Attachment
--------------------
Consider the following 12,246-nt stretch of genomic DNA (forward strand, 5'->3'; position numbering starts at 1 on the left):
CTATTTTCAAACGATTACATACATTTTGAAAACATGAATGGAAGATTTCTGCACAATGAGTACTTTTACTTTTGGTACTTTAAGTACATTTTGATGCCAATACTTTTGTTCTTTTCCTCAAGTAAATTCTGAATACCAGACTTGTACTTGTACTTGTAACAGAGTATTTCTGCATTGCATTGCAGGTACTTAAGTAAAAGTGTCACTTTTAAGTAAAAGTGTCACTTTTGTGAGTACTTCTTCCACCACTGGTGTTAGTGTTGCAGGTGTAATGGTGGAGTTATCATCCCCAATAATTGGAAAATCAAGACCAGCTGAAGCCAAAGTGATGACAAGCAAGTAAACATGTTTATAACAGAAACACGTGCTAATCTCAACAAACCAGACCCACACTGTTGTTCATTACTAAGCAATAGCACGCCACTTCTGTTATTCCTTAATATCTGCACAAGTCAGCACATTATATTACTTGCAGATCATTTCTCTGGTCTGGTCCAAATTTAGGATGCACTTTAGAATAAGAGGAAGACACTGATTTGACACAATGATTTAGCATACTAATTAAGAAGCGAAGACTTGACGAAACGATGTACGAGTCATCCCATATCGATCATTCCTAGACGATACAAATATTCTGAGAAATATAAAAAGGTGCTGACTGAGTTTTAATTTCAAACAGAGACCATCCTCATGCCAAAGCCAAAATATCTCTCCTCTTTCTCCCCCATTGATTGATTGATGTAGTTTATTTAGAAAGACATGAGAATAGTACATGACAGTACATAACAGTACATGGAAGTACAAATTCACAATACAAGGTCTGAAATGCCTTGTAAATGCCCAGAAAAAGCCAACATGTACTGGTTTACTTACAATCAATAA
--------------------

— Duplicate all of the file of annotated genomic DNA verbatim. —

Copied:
Consider the following 12,246-nt stretch of genomic DNA (forward strand, 5'->3'; position numbering starts at 1 on the left):
CTATTTTCAAACGATTACATACATTTTGAAAACATGAATGGAAGATTTCTGCACAATGAGTACTTTTACTTTTGGTACTTTAAGTACATTTTGATGCCAATACTTTTGTTCTTTTCCTCAAGTAAATTCTGAATACCAGACTTGTACTTGTACTTGTAACAGAGTATTTCTGCATTGCATTGCAGGTACTTAAGTAAAAGTGTCACTTTTAAGTAAAAGTGTCACTTTTGTGAGTACTTCTTCCACCACTGGTGTTAGTGTTGCAGGTGTAATGGTGGAGTTATCATCCCCAATAATTGGAAAATCAAGACCAGCTGAAGCCAAAGTGATGACAAGCAAGTAAACATGTTTATAACAGAAACACGTGCTAATCTCAACAAACCAGACCCACACTGTTGTTCATTACTAAGCAATAGCACGCCACTTCTGTTATTCCTTAATATCTGCACAAGTCAGCACATTATATTACTTGCAGATCATTTCTCTGGTCTGGTCCAAATTTAGGATGCACTTTAGAATAAGAGGAAGACACTGATTTGACACAATGATTTAGCATACTAATTAAGAAGCGAAGACTTGACGAAACGATGTACGAGTCATCCCATATCGATCATTCCTAGACGATACAAATATTCTGAGAAATATAAAAAGGTGCTGACTGAGTTTTAATTTCAAACAGAGACCATCCTCATGCCAAAGCCAAAATATCTCTCCTCTTTCTCCCCCATTGATTGATTGATGTAGTTTATTTAGAAAGACATGAGAATAGTACATGACAGTACATAACAGTACATGGAAGTACAAATTCACAATACAAGGTCTGAAATGCCTTGTAAATGCCCAGAAAAAGCCAACATGTACTGGTTTACTTACAATCAATAA